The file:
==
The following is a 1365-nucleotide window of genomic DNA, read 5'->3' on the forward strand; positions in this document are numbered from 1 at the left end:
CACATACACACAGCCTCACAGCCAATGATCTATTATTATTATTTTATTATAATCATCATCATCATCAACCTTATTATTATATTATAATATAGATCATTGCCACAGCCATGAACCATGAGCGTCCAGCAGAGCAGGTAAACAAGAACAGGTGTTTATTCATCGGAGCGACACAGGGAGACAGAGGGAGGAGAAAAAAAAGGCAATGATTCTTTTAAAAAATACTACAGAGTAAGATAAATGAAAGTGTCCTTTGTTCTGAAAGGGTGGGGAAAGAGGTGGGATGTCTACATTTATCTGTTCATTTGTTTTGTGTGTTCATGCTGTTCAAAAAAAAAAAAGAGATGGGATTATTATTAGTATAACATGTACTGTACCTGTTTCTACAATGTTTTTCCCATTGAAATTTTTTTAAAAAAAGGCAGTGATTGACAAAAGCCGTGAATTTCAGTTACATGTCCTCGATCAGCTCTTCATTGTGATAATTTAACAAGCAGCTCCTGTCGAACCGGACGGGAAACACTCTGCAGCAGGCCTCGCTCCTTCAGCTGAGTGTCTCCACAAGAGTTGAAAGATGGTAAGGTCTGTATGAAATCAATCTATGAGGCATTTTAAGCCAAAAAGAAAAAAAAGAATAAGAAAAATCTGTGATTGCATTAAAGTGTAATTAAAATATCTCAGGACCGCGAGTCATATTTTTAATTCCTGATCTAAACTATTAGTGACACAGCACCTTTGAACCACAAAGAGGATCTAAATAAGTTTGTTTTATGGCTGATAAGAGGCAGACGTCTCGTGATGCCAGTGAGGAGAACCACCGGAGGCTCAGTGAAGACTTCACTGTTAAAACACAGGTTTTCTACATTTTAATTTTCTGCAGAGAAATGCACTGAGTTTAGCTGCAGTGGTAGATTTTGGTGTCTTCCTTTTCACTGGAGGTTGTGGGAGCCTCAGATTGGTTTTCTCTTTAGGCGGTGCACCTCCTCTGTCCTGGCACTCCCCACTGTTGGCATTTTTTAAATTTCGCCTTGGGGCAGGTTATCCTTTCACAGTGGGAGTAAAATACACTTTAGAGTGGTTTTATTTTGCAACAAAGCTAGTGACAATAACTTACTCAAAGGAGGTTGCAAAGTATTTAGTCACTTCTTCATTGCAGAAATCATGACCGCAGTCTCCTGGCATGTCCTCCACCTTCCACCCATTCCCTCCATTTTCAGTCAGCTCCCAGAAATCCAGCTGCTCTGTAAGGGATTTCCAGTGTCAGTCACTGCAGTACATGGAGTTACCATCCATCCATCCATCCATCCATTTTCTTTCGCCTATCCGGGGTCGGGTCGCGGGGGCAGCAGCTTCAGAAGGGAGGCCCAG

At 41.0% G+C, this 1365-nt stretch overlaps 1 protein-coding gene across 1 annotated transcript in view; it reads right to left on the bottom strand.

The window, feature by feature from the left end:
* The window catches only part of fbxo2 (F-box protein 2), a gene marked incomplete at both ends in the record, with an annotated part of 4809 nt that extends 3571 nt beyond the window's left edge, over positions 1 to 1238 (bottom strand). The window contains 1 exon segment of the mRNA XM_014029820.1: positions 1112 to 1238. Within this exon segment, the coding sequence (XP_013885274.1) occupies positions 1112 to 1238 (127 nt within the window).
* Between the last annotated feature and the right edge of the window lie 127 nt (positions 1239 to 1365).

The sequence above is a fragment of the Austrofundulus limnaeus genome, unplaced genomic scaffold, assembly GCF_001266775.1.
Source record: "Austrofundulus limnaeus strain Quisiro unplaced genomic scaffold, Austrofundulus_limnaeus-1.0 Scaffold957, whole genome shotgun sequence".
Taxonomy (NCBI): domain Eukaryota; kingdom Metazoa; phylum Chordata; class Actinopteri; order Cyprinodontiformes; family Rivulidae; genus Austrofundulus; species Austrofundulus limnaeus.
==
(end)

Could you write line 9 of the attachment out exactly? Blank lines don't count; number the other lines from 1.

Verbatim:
Taxonomy (NCBI): domain Eukaryota; kingdom Metazoa; phylum Chordata; class Actinopteri; order Cyprinodontiformes; family Rivulidae; genus Austrofundulus; species Austrofundulus limnaeus.